02/11/2020 I heard a rumor there was a problem with the construction of the cutoff wall.  Is there a problem, and if so, how will it affect the raising of the lake back to normal levels?  Is the project safe? During normal quality-control procedures, the Corps discovered two areas of the cutoff wall that did not meet contract requirements.  There are no associated safety concerns; however, the contractor is required to remediate these areas and is in the process of doing so.  We are hosting a public meeting on the evening of Monday, March 2, 2020, at the Johnsonburg High School and plan to share information about when we expect to allow the lake to return to the normal operating conditions (normal pool elevations). 
 05/01/2017 We hear that the contract has been extended, is this true?  The Army Corps has extended the grouting program currently underway to ensure proper treatment of the foundation rock in preparation for installation of a full-depth seepage cutoff wall. The wall will consist of a minimum 18-inch-wide continuous vertical concrete cutoff wall approximately 2,300 feet long with an approximate maximum depth of 250 feet through the existing embankment dam into bedrock. Completion of the cutoff wall and follow on verification of the repair will allow the Corps to operate the dam at full capacity and restore the reservoir to its regular water levels. The additional work is expected to extend the dam safety project for an additional 7 months. The most recent estimated completion date of the seepage cutoff wall construction is early 2020. The Army Corps and the contractor are working to identify and implement efficiencies in sequencing of the work that will reduce the construction schedule.
 05/01/2017 Is it true that the contractor is demobilizing?  Project subcontractors demobilize as they complete their individual contract fulfillment. However the primary contractor is not demobilizing and continues to manage the project. 
  Recently, we have had many questions from concerned citizens about the historically low lake levels at East Branch Clarion River Lake. Our water management section provides the following information in response. You may also Like our Facebook site and view a video update from our Water Management Section.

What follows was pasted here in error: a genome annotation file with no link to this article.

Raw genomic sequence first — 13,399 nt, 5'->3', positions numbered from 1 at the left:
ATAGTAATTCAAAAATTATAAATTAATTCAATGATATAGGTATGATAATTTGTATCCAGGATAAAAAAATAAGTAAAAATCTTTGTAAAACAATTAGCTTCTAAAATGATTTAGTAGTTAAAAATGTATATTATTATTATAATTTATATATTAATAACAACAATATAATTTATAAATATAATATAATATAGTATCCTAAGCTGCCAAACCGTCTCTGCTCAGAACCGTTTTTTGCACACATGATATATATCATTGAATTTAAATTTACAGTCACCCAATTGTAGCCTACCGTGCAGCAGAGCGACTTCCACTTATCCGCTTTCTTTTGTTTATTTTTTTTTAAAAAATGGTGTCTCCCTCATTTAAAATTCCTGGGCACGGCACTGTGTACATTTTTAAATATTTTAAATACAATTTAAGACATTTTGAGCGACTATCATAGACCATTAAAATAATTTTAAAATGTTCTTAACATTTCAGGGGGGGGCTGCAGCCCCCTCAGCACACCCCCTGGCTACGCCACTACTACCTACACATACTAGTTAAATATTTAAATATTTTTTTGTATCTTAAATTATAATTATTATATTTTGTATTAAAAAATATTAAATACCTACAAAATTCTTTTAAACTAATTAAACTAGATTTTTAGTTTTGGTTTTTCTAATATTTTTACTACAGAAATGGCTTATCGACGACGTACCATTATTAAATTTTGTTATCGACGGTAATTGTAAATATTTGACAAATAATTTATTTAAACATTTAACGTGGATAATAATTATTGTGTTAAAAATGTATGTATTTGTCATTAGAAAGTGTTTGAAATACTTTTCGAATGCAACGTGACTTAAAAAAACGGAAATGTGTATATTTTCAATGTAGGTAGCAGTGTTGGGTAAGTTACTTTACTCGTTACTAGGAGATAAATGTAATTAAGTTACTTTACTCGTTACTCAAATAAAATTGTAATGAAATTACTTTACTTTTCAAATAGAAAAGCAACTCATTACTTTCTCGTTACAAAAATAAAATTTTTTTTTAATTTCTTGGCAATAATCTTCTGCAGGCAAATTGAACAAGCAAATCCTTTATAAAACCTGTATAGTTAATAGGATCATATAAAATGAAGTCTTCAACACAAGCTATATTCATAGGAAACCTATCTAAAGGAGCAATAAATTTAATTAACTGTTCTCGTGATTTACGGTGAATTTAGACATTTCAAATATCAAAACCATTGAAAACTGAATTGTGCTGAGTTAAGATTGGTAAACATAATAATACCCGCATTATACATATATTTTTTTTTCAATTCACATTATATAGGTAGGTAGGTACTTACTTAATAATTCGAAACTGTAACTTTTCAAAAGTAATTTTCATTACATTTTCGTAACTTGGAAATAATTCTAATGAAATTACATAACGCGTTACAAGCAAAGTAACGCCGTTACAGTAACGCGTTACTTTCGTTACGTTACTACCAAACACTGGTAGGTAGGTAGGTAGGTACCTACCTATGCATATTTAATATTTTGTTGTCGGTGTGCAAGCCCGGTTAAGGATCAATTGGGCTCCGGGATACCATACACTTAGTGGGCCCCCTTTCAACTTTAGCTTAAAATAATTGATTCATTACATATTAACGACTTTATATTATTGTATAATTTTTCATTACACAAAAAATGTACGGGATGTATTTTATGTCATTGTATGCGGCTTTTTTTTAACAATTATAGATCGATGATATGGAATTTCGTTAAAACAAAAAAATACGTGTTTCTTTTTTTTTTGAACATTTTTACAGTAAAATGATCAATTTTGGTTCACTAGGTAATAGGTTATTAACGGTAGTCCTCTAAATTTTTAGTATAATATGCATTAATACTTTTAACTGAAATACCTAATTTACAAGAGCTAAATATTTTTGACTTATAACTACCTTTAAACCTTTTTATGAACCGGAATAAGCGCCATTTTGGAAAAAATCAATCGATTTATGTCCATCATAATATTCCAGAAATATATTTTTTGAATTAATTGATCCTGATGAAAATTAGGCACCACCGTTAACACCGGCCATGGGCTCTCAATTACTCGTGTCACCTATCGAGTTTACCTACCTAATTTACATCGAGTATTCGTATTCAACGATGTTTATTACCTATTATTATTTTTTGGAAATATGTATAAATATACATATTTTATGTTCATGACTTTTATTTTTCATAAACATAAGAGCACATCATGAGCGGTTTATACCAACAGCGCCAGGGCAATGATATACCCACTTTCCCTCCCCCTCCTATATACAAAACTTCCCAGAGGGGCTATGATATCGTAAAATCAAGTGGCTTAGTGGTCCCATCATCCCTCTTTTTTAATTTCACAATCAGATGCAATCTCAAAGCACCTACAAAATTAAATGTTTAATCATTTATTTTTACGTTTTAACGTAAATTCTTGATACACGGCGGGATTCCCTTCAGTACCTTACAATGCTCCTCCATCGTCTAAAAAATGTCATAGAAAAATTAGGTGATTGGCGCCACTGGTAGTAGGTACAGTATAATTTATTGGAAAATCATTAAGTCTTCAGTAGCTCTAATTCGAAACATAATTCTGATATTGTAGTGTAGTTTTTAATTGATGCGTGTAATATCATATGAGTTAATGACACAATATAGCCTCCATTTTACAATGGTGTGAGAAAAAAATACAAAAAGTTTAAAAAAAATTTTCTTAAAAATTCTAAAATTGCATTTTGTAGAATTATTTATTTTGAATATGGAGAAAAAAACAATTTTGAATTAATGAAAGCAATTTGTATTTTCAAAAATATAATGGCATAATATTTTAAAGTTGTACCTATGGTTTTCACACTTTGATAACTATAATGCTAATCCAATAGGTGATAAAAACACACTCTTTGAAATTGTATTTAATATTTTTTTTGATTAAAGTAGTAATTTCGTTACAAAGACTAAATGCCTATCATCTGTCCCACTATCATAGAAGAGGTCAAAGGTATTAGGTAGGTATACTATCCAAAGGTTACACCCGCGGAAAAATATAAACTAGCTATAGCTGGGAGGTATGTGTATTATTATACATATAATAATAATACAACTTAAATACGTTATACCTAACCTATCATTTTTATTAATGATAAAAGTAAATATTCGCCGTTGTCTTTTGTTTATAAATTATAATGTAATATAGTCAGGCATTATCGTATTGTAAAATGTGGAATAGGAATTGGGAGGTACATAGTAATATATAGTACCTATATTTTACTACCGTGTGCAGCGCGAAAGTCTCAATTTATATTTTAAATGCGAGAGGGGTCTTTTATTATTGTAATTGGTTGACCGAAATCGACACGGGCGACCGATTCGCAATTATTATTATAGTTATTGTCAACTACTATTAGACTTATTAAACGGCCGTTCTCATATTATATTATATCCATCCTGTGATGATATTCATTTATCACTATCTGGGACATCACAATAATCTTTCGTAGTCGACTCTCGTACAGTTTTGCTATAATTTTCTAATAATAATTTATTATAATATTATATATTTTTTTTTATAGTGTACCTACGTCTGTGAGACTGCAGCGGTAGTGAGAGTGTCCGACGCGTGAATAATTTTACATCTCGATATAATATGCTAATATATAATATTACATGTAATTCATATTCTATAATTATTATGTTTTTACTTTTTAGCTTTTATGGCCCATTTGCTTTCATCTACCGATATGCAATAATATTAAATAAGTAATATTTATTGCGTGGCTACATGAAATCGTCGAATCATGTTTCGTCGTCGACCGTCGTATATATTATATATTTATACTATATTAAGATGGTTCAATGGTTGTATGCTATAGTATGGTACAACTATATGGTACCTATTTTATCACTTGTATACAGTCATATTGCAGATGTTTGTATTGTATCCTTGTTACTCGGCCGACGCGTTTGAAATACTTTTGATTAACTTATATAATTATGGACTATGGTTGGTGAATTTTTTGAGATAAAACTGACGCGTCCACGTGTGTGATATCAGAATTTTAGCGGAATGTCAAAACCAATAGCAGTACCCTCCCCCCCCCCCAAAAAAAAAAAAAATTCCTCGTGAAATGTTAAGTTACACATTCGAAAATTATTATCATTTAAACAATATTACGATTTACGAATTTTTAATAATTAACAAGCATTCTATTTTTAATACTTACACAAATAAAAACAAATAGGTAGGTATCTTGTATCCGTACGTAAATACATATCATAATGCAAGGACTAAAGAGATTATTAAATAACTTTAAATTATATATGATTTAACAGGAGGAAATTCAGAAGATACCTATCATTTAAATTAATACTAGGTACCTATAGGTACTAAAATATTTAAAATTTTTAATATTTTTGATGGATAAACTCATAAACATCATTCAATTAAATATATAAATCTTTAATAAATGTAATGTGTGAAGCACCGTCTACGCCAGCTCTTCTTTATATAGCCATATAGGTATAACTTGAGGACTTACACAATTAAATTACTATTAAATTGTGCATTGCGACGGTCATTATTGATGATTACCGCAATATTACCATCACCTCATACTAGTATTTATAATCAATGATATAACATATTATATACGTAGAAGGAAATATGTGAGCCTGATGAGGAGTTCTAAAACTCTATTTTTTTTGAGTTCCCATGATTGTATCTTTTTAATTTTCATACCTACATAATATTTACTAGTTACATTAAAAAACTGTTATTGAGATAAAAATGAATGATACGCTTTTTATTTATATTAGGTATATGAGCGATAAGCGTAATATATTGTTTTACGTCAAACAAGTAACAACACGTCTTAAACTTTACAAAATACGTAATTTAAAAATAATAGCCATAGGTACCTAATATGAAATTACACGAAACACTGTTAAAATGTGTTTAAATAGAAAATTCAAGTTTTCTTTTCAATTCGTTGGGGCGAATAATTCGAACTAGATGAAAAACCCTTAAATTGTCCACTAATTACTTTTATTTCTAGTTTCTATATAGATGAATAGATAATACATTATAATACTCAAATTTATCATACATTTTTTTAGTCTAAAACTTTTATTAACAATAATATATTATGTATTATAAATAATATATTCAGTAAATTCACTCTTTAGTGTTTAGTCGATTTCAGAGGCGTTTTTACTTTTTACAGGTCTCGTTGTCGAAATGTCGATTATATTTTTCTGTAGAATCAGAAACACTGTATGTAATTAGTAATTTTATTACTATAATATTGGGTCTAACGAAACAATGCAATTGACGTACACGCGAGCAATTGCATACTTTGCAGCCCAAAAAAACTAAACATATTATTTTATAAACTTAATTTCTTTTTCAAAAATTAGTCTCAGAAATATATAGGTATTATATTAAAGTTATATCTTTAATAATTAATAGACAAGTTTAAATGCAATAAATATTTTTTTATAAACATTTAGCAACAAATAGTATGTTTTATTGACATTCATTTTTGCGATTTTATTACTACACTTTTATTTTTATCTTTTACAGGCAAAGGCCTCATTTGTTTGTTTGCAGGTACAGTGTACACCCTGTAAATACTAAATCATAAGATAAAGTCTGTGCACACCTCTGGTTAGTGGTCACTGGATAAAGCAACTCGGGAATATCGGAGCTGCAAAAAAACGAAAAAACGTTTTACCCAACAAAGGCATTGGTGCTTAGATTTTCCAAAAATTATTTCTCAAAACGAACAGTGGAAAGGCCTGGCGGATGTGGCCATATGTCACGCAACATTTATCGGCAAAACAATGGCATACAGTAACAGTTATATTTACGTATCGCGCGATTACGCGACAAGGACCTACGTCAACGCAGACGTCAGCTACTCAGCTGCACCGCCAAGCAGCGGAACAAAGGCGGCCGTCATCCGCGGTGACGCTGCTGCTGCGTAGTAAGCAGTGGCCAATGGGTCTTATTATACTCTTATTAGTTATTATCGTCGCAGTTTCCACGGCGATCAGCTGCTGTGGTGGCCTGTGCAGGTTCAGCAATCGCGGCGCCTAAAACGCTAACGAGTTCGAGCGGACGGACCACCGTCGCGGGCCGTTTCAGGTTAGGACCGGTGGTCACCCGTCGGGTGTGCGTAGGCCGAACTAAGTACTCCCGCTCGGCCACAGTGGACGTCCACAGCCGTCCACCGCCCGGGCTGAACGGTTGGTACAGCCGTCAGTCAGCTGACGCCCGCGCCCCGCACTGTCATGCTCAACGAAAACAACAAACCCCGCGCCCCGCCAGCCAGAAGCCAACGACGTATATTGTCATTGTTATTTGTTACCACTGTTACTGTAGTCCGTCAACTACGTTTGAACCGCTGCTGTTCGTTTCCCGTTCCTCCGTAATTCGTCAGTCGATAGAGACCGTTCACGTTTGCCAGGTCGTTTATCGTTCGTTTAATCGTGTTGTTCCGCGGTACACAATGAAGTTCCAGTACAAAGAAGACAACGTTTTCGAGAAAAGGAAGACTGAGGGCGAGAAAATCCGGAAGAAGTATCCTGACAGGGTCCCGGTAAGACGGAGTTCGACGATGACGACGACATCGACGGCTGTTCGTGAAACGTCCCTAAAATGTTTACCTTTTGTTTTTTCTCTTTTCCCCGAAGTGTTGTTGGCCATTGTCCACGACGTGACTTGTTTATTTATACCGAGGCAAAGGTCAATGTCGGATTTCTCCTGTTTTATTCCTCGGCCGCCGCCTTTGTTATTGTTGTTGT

Currently, East Branch Dam Lake pool has been low. This year, the lake reached its highest pool on May 30, and since then there has been only seven days that the inflow has been greater or equal to the outflow. Every other day, the district has had to draw from the lake storage to meet its downstream flow requirement at Johnsonburg. When comparing East Branch to other lakes in the area, the Allegheny Reservoir is also low, however, it will likely reach winter pool several weeks ahead of schedule due to a lack of inflow needed to meet its downstream flow schedule. Tionesta Lake is not low because it does not have a downstream flow requirement. Other smaller non-Corps lakes in the area may still have their pool levels if recreation is their primary mission and do not have downstream flow targets to maintain.

  The contractor is drilling holes into the existing dam and filling them with grout. There is an area of seepage near the base of the dam where a "bus sized void" is present. I would like to know when core drilling into this void / seepage area is scheduled to take place.  I believe you're referring to the void that was detected in 1957 after muddy flows were observed downstream of the dam. Engineers at the time investigated the situation as it could have been an indication of internal erosion and a serious condition that could lead to dam failure if unaddressed. A 'bus-sized void" was detected at the time and an aggressive grouting effort was undertaken to fill the void and address any other areas in question.